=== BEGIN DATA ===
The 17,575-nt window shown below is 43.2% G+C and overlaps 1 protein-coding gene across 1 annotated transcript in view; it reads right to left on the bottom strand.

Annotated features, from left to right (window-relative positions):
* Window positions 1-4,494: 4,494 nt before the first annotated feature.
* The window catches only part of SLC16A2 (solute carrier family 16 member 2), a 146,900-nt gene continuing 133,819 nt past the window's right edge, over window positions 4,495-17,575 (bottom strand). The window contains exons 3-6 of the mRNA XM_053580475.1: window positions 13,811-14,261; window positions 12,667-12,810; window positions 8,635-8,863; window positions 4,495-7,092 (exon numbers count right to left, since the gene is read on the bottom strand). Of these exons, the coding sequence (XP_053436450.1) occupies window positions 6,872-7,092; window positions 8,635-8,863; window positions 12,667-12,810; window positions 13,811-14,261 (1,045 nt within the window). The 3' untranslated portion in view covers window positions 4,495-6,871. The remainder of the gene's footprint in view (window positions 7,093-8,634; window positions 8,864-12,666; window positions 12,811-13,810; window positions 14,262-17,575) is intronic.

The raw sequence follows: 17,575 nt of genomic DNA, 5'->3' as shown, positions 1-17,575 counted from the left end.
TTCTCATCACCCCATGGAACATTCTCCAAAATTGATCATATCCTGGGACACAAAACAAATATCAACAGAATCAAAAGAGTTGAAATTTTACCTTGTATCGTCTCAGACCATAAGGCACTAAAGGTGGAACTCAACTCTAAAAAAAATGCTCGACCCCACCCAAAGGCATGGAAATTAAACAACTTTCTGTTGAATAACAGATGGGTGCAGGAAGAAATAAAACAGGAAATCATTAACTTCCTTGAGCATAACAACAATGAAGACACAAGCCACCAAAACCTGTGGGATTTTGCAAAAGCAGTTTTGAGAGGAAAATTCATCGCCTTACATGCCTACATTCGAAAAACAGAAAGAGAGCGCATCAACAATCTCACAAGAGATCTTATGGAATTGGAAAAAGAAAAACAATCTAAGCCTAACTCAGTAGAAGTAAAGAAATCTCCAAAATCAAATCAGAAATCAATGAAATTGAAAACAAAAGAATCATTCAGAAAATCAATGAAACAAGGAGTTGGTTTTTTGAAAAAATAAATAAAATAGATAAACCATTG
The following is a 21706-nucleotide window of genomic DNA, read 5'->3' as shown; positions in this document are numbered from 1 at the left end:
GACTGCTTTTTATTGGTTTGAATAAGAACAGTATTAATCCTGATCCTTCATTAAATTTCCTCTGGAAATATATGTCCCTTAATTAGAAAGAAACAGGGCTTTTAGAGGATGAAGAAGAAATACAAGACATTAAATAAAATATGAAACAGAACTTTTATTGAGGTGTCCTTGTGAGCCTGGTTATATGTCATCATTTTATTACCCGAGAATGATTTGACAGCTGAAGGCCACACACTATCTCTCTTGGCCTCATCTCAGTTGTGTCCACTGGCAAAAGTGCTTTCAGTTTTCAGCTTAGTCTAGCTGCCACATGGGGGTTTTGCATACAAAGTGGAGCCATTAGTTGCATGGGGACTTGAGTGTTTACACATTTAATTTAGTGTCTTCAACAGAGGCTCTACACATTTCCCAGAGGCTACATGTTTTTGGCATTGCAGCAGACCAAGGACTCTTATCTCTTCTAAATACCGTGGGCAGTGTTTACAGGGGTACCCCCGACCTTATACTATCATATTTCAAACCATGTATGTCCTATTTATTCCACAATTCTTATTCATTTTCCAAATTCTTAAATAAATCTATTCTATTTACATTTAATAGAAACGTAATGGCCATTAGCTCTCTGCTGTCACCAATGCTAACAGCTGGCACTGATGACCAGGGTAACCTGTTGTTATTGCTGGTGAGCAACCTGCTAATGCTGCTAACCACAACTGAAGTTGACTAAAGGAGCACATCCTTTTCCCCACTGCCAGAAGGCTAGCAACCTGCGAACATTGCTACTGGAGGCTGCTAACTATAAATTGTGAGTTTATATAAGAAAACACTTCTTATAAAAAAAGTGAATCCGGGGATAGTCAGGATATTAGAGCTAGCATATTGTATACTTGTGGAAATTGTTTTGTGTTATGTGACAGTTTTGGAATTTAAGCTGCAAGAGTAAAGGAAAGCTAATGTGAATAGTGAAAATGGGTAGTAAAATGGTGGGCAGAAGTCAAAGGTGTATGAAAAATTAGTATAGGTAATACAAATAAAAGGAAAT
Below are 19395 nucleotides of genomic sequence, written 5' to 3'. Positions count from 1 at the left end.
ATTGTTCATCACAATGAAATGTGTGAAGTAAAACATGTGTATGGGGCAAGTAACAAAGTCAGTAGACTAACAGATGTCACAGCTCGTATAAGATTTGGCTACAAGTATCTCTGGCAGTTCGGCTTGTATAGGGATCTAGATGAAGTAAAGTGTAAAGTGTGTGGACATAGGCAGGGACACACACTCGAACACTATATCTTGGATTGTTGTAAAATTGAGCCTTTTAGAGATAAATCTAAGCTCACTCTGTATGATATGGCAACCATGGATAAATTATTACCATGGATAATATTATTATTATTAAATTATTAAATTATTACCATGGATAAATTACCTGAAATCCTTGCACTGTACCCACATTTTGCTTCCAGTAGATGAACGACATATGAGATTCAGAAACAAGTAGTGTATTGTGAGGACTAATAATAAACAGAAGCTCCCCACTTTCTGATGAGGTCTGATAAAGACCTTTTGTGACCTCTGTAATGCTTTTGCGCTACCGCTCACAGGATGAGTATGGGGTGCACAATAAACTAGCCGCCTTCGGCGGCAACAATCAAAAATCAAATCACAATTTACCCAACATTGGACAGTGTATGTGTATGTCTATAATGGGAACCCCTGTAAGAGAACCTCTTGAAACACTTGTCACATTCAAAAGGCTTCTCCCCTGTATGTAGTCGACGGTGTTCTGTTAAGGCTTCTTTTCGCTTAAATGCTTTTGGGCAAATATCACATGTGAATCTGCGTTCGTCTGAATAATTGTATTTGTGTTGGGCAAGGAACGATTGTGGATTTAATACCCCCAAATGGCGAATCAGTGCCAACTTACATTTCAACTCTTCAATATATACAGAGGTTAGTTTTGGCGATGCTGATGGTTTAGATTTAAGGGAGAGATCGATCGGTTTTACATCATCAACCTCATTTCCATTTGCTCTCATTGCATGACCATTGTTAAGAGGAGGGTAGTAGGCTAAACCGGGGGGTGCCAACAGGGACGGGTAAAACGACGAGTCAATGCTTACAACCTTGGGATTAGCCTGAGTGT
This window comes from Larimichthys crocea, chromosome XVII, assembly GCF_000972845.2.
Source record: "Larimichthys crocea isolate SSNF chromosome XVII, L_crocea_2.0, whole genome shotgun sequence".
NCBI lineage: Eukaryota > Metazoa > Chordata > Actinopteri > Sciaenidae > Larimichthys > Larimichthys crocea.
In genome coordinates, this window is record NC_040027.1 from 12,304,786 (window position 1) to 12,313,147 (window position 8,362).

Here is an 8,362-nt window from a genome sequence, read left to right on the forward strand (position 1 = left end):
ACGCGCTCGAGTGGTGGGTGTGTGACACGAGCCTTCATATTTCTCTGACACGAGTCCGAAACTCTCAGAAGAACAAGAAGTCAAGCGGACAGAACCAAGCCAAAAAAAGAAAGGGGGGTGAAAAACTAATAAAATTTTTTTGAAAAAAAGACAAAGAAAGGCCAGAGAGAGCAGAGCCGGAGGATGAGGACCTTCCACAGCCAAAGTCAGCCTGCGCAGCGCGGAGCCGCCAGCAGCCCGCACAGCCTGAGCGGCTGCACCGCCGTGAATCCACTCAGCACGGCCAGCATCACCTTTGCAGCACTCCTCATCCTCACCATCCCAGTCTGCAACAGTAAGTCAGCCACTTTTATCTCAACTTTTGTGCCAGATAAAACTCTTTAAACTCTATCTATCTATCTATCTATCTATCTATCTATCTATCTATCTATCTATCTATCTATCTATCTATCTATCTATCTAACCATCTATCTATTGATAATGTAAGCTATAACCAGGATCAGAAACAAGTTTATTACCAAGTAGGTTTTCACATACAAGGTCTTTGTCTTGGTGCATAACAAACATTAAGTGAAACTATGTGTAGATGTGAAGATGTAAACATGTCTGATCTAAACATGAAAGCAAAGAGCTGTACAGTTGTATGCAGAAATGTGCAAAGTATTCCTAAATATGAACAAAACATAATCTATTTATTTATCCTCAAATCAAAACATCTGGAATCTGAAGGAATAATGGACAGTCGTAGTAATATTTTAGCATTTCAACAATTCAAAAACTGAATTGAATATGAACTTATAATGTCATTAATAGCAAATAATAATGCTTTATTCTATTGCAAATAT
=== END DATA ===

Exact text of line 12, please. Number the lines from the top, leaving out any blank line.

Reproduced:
Source record: "Larimichthys crocea isolate SSNF chromosome XVII, L_crocea_2.0, whole genome shotgun sequence".